She needs an Anthony Bourdain to take her out for a meal and give her lessons on grace and etiquette. Hardy’s petition reflects her ignorance of Philippine culture as well as of the paucity of Filipino restaurants on the East coast. Filipino restaurants, even in cosmopolitan New York, are only beginning to make their big collective mark. In fact, the Washington Post published an article about Filipino restaurants and cuisine – “At long last, Filipino food arrives. What took it so long?” – on April 21.
Hardy’s petition is unremarkable but the vitriol with which Filipinos came to balut’s defense is important. The humble balut brought out Filipinos’ nationalism and pride and “Leave the balut alone!” became the rallying cry. I get it: just watch the Buzzfeed video of Americans trying our chichirya (snacks) and street food and their reactions make me wince. It’s unsettling to watch foreigners react histrionically to food memories as poignant to me as madeleines were to Proust. (READ: Balut controversy: A clash of cultures? Netizens react)
Though Americans have had Filipino food before, only in recent years have they had a taste of the stuff people eat back in the motherland.
Chinese food take-out stateside is as ubiquitous as pizza. But, as I learned from my Chinese-American friends who introduced me to “real” Chinese food that wasn’t modified for American palates, one can order “off the menu.” I’ve been to a few Filipino restaurants here and, while they are good, diners leave having enjoyed lumpia (spring roll), pansit (stir-fry noodles), and leche flan (milk flan).
They are some of my favorites, but they are similar to dishes found in other Asian restaurants. Everyone makes a beeline for lumpia but it doesn’t challenge the diner or give much insight into the Philippines’ distinct flavors or its unique regional cultures.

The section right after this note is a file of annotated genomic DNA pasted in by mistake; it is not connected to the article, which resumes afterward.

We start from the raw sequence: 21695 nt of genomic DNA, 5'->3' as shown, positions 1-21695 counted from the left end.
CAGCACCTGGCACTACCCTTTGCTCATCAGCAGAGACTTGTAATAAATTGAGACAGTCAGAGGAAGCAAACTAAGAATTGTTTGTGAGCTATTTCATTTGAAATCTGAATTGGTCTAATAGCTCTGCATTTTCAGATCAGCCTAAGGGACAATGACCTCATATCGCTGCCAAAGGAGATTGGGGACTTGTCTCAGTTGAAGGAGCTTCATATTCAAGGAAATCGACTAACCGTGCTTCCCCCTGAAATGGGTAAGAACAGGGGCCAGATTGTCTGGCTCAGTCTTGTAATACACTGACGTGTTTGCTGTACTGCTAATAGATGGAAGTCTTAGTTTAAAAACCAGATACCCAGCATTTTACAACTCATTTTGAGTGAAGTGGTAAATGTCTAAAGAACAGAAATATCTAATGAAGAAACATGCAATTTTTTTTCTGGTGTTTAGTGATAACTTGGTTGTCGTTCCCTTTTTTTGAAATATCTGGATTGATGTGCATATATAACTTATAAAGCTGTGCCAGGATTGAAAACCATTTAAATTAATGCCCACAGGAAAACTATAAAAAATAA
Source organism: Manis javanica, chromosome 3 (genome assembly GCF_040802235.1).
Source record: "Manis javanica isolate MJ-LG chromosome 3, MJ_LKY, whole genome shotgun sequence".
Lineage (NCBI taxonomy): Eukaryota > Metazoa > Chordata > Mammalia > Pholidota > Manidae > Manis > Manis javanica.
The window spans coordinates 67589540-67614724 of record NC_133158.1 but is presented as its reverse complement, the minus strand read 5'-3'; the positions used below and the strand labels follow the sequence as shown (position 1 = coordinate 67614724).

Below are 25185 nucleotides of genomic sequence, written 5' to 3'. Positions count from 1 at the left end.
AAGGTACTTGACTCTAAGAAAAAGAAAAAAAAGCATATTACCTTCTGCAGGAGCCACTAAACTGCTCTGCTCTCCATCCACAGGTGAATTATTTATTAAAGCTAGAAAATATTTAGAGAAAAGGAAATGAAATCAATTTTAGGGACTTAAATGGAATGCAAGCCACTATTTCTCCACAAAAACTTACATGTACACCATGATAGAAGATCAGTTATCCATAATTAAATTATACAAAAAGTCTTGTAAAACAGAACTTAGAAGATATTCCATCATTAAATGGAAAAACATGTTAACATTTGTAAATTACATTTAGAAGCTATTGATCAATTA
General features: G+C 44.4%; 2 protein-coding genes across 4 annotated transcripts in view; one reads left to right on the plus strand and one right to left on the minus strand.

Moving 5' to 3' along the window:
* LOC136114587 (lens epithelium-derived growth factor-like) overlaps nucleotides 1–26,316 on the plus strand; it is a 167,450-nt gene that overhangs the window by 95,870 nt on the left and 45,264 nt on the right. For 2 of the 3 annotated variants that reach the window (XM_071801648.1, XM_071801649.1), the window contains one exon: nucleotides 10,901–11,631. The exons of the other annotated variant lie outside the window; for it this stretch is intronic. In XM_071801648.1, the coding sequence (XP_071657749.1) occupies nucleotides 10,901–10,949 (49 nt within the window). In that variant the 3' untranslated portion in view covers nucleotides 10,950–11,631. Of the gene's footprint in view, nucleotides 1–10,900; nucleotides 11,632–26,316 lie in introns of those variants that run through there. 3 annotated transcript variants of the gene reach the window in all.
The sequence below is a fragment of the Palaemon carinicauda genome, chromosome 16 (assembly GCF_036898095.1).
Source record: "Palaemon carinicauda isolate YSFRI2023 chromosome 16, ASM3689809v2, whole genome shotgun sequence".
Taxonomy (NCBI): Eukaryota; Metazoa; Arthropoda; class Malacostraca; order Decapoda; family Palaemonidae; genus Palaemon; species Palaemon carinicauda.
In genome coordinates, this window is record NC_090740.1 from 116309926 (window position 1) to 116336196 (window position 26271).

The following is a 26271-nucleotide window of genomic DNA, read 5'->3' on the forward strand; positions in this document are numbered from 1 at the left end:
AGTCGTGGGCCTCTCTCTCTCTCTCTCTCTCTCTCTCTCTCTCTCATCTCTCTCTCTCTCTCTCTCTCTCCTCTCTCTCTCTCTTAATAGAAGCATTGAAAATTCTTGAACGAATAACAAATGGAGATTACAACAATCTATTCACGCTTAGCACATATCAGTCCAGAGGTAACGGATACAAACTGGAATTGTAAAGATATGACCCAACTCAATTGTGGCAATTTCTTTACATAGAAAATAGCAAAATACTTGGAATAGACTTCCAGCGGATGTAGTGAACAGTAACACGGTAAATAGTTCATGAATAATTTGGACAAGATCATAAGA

The Washington Post article cited “hiya (shame)” of our food as one of the reasons that Filipino cuisine has been slow to make it into American dining rooms, a theme which cartoonist Lynda Barry, whose mother was Irish and Filipino, writes about in her autobiographical comic Common Scents.
In a couple of frames, a friend says, “My mom says your people fry weird food and save the grease and also that you boil pigs’ blood which is the reason for the smell….That’s why I’m not sposta come over ‘cause the smell gets on my clothes, makes my mom sick.”
At the end of the story, she says, “Our house smelled like grease and fish and cigs, like Jade East and pork and dogs, like all the wild food my grandma boiled and fried. And if they could get that into a spray can, I’d buy it.”
For Barry, recognizing those smells and owning her love of them are part of her identity. Filipinos’ and Fil-Ams’ passionate defense of balut, whether they eat it or not, is part of our own national evolution as well. Instead of tucking the balut away, we are putting it out there, quite literally.
The popularity of New York restaurants like Jeepney and Maharlika and, yes, even Hardy’s petition illustrate that Filipino food is here in the US in its diverse tastes and forms. Balut on Maharlika’s menu, though unsavory to some people, is evidence of a sea change. It’s taking what was once “off the menu” and hidden, and serving it on the communal table. It is secret love made public. Balut is our way of asserting our place, saying, “We are here and we are proud.”
It’s enough to stir a Filipino’s soul, really. – Rappler.com